Billy Davis column

Published 12:00 am Wednesday, May 5, 2010

Park property could be win-win for city, owners

This can work. Really.

I’m referring to the potential sale of the old J.P. Hudson Park in Batesville, which is the subject of some current discussion among a few little league officials and City of Batesville leaders.  

Some of them are tossing around the idea that the little league’s board of directors should sell the land to city government.

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This is not a new idea. The city announced intentions three years ago to acquire the land from the South Panola Recreational Association, with plans to turn the shabby acreage into a neighborhood park. That plan fell apart, however, when J.P. Hudson officials protested the city’s action and ultimately acquired the tract from the recreational association.

Under new owners, the swimming pool, fencing and some structures have been torn down and hauled away. But what remains is an eyesore to the neighborhood and an embarrassment to the J.P. Hudson organization.

This column is a naked attempt, after three years have passed, to keep the discussion going until a fair deal takes place that benefits all parties involved.

This is indeed a personal plea. The old little league park, where many of us learned to play baseball, is a ghost of its former glory. Knee-high grass is growing where we once chased fly balls in the outfield.

A strong wind could sweep the rotten roof off the old concession stand, where the Lightsey family handed us little leaguers a post-game snow cone. I always asked for a “rainbow.”

You should visit the old ballpark, if you haven’t seen it, and take a walking tour. When I walked around recently, I understood how old timers feel when they revisit their old country school, or a drive-in theater, and see crumbling walls and runaway weeds.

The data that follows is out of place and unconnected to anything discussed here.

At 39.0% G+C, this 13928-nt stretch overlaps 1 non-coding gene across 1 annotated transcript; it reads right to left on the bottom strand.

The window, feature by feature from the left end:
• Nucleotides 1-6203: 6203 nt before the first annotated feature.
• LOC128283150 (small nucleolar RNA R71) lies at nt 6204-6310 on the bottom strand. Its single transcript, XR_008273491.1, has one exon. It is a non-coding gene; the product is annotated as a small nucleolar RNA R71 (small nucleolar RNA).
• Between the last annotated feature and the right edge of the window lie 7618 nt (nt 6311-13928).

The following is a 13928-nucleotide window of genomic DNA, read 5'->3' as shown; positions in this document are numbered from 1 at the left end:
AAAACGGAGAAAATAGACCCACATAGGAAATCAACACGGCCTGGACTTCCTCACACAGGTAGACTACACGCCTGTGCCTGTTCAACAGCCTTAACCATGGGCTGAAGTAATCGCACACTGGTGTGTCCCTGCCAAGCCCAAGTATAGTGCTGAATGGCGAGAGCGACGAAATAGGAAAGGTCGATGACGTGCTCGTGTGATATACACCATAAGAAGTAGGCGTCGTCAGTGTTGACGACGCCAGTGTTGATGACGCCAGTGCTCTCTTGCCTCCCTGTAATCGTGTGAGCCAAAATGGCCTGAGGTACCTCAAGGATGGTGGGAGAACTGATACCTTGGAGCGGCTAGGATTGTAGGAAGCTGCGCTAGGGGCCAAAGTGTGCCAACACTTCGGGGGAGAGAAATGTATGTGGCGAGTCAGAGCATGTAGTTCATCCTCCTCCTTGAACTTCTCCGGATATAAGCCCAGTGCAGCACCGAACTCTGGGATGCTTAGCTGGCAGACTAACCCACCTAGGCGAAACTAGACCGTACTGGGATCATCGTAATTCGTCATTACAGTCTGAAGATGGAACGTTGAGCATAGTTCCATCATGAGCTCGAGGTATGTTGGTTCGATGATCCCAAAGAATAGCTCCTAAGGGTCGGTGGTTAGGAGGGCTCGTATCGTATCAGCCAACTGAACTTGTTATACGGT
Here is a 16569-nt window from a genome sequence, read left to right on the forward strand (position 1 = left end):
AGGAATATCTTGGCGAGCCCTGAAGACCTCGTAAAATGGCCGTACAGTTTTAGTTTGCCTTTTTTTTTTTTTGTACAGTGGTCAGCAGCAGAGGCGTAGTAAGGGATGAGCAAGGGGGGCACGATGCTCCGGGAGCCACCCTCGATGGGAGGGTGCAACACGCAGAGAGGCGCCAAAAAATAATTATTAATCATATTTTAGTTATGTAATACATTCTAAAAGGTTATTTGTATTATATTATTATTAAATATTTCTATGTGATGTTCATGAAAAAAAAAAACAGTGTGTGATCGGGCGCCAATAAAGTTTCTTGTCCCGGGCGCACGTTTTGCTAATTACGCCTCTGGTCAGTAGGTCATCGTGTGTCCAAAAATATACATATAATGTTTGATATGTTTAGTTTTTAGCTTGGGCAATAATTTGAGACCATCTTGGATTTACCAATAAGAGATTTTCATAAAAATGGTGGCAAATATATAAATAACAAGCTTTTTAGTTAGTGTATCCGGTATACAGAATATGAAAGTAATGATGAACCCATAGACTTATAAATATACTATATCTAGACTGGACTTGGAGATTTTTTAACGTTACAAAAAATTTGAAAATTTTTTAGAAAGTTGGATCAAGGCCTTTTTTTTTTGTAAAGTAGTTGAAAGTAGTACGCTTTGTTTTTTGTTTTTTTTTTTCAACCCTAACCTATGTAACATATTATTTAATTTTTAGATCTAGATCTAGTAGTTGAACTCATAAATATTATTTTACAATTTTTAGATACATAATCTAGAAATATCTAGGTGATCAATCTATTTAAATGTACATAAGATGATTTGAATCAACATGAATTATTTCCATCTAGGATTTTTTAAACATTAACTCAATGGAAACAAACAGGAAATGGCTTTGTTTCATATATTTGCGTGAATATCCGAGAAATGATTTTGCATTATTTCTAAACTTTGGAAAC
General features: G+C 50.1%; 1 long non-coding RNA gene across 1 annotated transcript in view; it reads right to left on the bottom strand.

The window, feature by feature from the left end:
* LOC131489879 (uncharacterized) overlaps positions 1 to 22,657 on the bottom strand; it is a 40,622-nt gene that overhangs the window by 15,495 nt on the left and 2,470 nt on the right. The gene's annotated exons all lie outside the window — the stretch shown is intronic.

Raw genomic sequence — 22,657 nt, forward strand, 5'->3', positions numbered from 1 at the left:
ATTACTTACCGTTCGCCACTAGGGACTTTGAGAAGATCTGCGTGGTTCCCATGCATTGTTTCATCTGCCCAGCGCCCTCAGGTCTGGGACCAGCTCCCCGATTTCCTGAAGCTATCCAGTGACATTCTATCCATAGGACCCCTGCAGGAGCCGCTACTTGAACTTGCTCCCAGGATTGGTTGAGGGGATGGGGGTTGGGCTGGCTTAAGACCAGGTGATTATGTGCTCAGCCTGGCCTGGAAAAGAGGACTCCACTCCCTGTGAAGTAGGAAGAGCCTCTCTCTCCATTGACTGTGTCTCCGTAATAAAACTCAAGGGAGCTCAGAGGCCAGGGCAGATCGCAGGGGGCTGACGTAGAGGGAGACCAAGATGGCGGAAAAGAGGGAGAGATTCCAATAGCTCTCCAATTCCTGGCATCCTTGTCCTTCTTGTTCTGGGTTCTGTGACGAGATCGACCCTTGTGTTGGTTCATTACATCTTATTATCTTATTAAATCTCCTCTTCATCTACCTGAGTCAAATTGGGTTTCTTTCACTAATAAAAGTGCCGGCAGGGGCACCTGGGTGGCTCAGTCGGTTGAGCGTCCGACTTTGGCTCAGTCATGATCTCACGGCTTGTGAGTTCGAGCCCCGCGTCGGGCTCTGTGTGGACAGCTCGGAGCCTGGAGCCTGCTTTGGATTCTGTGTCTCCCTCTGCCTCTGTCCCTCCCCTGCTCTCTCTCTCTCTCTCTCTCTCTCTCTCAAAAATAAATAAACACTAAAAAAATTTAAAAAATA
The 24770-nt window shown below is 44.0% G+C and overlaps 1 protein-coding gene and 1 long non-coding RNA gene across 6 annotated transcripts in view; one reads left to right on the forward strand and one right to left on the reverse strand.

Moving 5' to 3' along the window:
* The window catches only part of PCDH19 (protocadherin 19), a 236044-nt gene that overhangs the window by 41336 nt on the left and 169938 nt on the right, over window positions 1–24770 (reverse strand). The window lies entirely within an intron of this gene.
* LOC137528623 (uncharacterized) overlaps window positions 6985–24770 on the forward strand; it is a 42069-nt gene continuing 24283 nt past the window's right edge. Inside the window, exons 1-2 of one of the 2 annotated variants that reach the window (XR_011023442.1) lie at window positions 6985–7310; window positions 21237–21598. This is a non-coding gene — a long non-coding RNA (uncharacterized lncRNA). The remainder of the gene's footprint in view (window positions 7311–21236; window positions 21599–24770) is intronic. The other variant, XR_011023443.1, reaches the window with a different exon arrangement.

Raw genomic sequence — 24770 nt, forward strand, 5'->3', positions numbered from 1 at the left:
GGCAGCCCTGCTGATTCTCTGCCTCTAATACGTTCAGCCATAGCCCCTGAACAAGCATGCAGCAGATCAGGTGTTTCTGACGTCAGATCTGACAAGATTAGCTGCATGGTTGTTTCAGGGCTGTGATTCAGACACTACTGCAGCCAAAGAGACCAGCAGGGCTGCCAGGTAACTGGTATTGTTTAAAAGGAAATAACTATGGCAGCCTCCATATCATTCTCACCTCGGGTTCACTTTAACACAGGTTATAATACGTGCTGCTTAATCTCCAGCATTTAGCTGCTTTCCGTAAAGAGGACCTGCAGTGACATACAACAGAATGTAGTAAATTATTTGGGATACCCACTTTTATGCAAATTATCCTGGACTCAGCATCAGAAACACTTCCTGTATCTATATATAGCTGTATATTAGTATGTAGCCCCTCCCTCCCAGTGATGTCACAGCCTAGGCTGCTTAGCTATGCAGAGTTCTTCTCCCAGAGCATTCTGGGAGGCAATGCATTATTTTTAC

The old park will never return either. When J.P. Hudson built newer facilities up the street, the two old ball fields began to fade into history. That is the price of progress and so be it, because more than 400 children are playing J.P. Hudson ball this year. That couldn’t have happened on two ball fields.

 Selling the old baseball park to the City of Batesville could be a win-win for everybody, beginning with J.P. Hudson. With the proceeds from the sale, the little league association can attack its remaining debt and pave its ugly parking lots at the new ball fields.

 J.P. Hudson can also shed the responsibility of keeping up the old park and shed the guilt from failing to do so.

The City of Batesville can win, too, since it would transform an eyesore into a quaint park – from embarrassing to enviable.

There are stipulations, of course. Some J.P. Hudson officials want the two baseball diamonds to remain, with the legal right to hold team practices in the spring.  They really haven’t earned that stipulation  – the overgrown fields weren’t even used this year – but a clause to ensure access would sweeten the deal.

City government will likely hear concerns about vandalism and loitering. To calm those concerns, city government may have to close the gates at dark.

I do have one request, too: someone save the old left field scoreboard for me. I spent half my youth looking at it.